Desktop 3D printing produces hard to find photographic equipment

Monday, 1 June 2015  |  Sabina Gonzalez-George
Durst AC800 Enlarger

New technology restores life to old technology

Desktop 3D printing produces hard to find photographic equipment

 

James Ashford, Photography Teacher at The Henley College, teaching A-Level Photography, enlisted CREAT3D’s help for bringing an old piece of photography equipment back to life, using desktop 3D printing.

 

The college has a Durst AC800 Enlarger, a piece of equipment that works a little like a slide projector, inherited from Reading Post where it had spent most of its life. By placing a negative in the enlarger and shining a light through onto photographic paper, it generates a larger image of the negative. It is used within the photography course to teach students about film, ensuring they have a better understanding of photographic techniques. Using a mixture of older as well as the latest digital equipment broadens their knowledge and skill set.

 

The Durst AC800 Enlarger was the last of its kind, originally produced by an Italian manufacturer but due to digital developments, the production of these pieces of equipment ceased some years ago, making it somewhat tricky to get hold of replacement parts.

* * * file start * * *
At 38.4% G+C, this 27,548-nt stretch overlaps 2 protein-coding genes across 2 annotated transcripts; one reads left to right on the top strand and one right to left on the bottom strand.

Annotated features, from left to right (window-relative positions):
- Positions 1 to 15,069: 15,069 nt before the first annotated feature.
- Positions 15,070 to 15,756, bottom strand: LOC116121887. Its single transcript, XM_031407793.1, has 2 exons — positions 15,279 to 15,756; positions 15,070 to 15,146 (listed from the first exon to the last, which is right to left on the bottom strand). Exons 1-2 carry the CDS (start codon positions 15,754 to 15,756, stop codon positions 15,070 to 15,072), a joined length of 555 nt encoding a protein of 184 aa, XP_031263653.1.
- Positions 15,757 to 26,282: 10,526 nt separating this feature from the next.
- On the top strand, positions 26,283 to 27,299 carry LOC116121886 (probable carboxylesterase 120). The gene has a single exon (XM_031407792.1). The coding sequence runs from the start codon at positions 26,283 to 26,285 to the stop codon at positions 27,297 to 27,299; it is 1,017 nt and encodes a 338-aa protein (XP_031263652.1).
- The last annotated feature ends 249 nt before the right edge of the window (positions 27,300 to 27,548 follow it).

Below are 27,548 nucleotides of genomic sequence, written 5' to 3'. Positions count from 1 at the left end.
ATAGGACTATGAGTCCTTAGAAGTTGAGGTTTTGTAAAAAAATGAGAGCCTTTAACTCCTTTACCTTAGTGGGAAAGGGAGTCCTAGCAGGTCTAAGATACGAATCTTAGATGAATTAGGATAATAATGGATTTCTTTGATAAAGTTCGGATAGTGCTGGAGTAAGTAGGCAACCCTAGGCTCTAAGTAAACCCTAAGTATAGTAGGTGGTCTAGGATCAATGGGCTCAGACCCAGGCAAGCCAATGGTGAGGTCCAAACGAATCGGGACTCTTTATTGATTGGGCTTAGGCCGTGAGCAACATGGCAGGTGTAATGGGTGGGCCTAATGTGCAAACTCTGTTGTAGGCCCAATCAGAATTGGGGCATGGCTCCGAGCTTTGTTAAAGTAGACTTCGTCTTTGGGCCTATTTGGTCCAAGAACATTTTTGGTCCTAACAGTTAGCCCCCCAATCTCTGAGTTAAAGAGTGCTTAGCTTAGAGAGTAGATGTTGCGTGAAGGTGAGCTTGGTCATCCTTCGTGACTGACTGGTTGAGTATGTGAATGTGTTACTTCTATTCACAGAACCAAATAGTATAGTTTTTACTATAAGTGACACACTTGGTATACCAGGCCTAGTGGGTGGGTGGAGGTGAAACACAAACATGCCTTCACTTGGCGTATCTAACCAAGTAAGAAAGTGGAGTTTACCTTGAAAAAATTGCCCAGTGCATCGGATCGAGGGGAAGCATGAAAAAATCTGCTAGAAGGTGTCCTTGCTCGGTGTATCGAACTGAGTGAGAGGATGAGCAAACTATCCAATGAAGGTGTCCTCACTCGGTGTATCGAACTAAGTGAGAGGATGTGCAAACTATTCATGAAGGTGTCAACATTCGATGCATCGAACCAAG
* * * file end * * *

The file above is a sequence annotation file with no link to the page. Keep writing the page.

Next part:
The enlarger was missing its negative carrier. James managed to source one half of the carrier, but with no luck finding the matching section. That’s where 3D printing came into play. Contacting CREAT3D, James supplied the carrier, from which CREAT3D’s technical team measured and developed a technical 3D drawing for the replacement part.

 

The part was printed on the UP Plus 2 desktop 3D printer on fine settings in ABS filament, as high toughness and longevity of the part needed to be maximised. The print took 51 minutes and used 6.4g of material, costing approximately 27p. 

 

The outcome? “The print fits like a glove. Fits absolutely perfectly” is the feedback from James. It may not perhaps be as stiff as compared to the metal original version, but the 3D printed one used in conjunction with the original creates sufficient rigidity and strength to perform its function. And of course, if the replacement part does eventually fail, the digital blueprint now exists and can be printed again quickly, at very low cost. 

Replacement 3D printed part

 

The replacement part has enabled students to be able to print medium format negatives rather than standard 35mm. The A-level course is taught within Fine Arts subjects so this now working piece of equipment allows them to experiment with different print techniques and explore the different qualities generated from medium format negatives. One student has a Hasselblad camera inherited from his grandfather, which was the type of camera taken on the moon landings. Having the medium format enlarger fully operative enables him to be able to use this camera and also to inspire others looking at different effects.

 

Using desktop 3D printers is a great way to produce low cost, replacement component parts quickly.

 

Contact CREAT3D for more information on desktop 3D printing

CREAT3D, Church Street, Caversham, Reading, RG4 8AU

0800 689 10 11

www.desktop3dprinter.com

 

For more information on A-level Photography, contact The Henley College

The Henley College, Deanfield Avenue, Henley-on-Thames, Oxfordshire RG9 1UH

01491 579988

www.henleycol.ac.uk

 

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